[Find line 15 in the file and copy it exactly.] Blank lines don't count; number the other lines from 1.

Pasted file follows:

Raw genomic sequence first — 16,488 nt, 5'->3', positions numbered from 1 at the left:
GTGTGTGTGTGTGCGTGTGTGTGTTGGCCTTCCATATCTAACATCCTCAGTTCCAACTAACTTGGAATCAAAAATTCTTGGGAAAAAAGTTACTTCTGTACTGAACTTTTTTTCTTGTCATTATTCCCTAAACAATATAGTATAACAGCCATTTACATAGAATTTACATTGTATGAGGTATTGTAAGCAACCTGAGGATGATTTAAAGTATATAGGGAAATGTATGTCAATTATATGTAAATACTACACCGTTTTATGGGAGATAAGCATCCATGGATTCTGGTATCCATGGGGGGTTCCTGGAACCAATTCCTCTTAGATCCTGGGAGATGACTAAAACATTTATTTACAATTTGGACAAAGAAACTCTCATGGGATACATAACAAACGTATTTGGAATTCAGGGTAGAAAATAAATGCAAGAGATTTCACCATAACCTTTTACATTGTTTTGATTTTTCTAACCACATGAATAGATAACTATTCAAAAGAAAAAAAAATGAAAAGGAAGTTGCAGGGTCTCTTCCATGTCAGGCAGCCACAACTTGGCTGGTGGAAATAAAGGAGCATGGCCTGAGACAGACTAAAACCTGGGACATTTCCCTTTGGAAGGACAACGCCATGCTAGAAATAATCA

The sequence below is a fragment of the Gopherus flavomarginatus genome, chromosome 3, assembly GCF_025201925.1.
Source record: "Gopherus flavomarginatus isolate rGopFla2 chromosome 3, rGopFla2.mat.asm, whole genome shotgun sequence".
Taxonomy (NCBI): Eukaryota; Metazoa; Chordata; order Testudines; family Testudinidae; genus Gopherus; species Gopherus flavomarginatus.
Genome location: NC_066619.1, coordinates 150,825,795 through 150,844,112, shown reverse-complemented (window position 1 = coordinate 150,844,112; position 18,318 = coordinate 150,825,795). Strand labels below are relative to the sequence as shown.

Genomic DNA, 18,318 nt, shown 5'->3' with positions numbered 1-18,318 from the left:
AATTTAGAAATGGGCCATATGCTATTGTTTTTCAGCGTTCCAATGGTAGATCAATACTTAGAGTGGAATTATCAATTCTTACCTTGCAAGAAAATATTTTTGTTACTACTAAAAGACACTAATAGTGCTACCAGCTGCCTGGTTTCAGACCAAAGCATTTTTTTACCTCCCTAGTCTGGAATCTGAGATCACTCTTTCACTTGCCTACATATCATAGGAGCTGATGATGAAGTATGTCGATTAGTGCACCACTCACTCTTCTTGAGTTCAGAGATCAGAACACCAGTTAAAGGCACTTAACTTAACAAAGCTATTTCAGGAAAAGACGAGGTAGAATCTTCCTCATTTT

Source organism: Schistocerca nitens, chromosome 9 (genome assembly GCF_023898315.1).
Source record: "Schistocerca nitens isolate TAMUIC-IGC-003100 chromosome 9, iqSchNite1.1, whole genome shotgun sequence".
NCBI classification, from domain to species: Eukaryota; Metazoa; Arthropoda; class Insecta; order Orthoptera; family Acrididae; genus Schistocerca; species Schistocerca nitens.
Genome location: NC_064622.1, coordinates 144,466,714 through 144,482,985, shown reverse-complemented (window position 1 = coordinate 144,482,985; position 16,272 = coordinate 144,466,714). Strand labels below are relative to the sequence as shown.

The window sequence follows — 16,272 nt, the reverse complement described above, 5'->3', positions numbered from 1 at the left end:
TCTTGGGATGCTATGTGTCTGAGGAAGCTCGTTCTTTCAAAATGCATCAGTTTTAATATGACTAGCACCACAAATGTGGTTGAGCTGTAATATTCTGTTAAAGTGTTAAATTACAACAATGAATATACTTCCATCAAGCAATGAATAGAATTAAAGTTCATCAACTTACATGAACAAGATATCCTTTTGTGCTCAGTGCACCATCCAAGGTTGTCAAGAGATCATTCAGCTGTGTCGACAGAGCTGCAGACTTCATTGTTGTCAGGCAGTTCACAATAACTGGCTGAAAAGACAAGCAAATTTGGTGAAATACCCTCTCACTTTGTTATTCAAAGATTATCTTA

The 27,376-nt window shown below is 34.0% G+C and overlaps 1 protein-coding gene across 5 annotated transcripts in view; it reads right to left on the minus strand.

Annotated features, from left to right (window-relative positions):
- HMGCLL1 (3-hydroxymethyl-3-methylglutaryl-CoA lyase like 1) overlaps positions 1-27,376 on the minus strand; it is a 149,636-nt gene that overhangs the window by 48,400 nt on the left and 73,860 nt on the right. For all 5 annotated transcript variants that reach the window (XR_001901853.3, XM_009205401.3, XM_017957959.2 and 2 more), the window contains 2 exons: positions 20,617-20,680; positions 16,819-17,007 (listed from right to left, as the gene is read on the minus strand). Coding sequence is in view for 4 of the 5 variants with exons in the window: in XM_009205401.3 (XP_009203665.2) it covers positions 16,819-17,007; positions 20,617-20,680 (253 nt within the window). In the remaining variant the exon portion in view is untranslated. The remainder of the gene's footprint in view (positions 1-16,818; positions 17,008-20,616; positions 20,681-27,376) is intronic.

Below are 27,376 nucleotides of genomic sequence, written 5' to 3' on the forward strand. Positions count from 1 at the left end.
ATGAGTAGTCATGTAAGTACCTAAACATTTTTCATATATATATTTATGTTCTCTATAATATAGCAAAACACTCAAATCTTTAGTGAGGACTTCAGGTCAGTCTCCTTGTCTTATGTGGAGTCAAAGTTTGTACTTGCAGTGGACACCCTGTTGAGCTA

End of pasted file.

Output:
The 27,376-nt window shown below is 34.0% G+C and overlaps 1 protein-coding gene across 5 annotated transcripts in view; it reads right to left on the minus strand.